It wasn’t pretty. Oh, I’m sure it was as safe as all get-out, but the bumping and rolling, and dipping and diving, coupled with the rain streaming against the window and the zero visibility beyond was too much. I put the full system into place but still adrenaline shot through my body making me sweaty, with heart beating wildly and on the verge of tears. Definitely not pretty.
We, of course, landed safely. Everyone clapped. We went to the bar.
It was to be the start of one of the worst travel days we’ve ever had.
Our next flights were uneventful and we landed in Cancun, Mexico tilting our faces to the sun as we exited the plane and soaking in the humid heat that had been so long in coming.
We are not those people who get nervous at customs and immigration. We have no contraband, we follow all the rules, and generally believe that this will hold us in good stead. So our smiles were genuine as we greeted the young Mexican immigration agent and handed over our passports and immigration forms.
Flipping through our paperwork she asked how long we planned to be in Mexico. Our answer of 72 days raised her eyebrows. She looked up and asked if we had an outbound ticket. No, we nervously replied, our plan is to exit overland by bus. She asked if we had an itinerary, looked at our notes on our phone as to our plans for the next few weeks, and then, asking us to stay there, she took our passports and disappeared.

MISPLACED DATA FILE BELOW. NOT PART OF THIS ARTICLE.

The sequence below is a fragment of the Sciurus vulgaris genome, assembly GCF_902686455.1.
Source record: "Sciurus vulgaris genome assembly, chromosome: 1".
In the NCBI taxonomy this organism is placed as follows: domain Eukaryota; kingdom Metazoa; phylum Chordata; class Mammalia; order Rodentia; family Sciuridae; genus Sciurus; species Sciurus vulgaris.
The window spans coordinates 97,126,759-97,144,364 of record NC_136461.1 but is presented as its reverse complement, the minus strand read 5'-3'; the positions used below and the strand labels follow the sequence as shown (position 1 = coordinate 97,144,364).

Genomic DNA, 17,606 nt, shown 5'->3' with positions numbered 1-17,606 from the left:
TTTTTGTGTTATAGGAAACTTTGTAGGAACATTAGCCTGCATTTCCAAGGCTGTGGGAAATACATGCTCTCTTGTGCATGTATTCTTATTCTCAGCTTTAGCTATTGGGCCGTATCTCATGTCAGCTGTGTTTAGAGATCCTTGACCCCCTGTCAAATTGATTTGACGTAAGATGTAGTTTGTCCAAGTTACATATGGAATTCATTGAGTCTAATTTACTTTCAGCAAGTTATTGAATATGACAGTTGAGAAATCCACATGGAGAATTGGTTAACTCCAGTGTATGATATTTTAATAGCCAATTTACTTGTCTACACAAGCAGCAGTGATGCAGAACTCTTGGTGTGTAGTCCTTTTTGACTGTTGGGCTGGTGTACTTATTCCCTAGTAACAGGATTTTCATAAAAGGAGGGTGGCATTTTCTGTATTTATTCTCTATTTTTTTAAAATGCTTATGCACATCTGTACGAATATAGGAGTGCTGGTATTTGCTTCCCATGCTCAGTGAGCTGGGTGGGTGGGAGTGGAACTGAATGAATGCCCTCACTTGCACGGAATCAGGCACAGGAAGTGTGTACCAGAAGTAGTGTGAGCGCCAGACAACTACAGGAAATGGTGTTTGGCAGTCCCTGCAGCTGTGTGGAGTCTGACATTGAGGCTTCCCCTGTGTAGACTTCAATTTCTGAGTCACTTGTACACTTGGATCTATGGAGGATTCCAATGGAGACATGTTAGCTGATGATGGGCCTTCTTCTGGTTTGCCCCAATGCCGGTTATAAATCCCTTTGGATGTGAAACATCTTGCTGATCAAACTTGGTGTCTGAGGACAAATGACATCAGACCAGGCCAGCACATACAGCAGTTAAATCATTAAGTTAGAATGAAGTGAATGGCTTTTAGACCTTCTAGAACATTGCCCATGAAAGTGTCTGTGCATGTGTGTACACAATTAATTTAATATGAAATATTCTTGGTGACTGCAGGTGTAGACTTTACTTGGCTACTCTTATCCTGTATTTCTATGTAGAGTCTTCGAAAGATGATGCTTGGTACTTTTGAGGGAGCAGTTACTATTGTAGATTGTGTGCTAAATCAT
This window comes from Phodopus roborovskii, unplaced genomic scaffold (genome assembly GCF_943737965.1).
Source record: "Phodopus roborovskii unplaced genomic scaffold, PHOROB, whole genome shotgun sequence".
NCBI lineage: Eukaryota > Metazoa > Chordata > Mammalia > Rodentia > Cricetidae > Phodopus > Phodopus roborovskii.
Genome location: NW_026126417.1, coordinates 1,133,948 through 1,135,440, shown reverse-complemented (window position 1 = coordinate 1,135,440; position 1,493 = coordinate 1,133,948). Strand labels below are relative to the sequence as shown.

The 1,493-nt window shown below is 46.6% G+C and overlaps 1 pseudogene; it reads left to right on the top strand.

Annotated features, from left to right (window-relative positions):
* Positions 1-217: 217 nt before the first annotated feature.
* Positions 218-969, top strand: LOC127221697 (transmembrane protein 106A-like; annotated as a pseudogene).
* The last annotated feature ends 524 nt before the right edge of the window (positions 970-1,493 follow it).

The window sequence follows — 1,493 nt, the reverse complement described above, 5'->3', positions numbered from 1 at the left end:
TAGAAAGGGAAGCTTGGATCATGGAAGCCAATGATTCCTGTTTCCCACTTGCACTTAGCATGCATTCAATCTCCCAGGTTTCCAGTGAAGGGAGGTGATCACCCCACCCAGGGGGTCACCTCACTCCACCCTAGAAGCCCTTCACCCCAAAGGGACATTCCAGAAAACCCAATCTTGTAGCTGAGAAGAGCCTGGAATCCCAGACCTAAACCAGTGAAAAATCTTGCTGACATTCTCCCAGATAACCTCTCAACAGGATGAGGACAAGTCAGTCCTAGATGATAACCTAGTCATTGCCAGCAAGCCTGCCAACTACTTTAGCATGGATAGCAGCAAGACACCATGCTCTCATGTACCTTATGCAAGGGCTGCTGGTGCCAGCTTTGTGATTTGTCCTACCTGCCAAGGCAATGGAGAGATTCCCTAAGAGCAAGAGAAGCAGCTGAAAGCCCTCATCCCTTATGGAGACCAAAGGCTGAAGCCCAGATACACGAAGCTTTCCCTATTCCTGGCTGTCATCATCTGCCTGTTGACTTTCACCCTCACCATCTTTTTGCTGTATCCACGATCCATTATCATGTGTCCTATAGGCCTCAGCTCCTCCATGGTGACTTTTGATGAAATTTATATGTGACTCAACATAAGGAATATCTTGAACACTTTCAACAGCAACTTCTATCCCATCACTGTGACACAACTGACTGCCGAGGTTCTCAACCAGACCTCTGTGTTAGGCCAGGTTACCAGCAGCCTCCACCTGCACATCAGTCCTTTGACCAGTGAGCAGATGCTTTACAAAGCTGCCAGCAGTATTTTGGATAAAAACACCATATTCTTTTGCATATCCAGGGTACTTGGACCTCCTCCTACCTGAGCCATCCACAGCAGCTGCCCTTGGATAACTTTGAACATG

Cue anxious smiles, encouraging statements about how she just needed to check with her supervisor and that we would be just fine, and shuffling of feet for five long minutes.
Returning, she silently stamped our passports, smiled at us, and welcomed us to Mexico. Whew.
Our One Giant Yucatan Road Trip plan, of course, required us to have a car. So off to the rental agency we trooped.